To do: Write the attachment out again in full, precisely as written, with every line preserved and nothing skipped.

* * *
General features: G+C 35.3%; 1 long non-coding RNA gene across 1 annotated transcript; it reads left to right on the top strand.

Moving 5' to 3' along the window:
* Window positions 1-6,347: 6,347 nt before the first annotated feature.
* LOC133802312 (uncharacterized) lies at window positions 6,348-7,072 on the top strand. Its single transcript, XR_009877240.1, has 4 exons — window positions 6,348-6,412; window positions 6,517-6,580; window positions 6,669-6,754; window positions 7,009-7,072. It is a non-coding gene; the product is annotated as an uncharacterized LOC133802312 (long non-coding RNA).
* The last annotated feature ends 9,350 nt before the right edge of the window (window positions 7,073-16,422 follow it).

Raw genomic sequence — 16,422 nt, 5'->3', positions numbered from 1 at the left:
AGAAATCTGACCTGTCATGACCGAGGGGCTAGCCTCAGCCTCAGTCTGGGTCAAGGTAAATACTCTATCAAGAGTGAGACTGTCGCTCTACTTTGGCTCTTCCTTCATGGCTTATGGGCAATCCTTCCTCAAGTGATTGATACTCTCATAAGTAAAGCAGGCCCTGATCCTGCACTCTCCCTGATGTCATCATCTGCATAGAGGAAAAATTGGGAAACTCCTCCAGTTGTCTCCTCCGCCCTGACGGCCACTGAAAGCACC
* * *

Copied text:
General features: G+C 35.3%; 1 long non-coding RNA gene across 1 annotated transcript; it reads left to right on the top strand.

Moving 5' to 3' along the window:
* Window positions 1-6,347: 6,347 nt before the first annotated feature.
* LOC133802312 (uncharacterized) lies at window positions 6,348-7,072 on the top strand. Its single transcript, XR_009877240.1, has 4 exons — window positions 6,348-6,412; window positions 6,517-6,580; window positions 6,669-6,754; window positions 7,009-7,072. It is a non-coding gene; the product is annotated as an uncharacterized LOC133802312 (long non-coding RNA).
* The last annotated feature ends 9,350 nt before the right edge of the window (window positions 7,073-16,422 follow it).

Raw genomic sequence — 16,422 nt, 5'->3', positions numbered from 1 at the left:
AGAAATCTGACCTGTCATGACCGAGGGGCTAGCCTCAGCCTCAGTCTGGGTCAAGGTAAATACTCTATCAAGAGTGAGACTGTCGCTCTACTTTGGCTCTTCCTTCATGGCTTATGGGCAATCCTTCCTCAAGTGATTGATACTCTCATAAGTAAAGCAGGCCCTGATCCTGCACTCTCCCTGATGTCATCATCTGCATAGAGGAAAAATTGGGAAACTCCTCCAGTTGTCTCCTCCGCCCTGACGGCCACTGAAAGCACC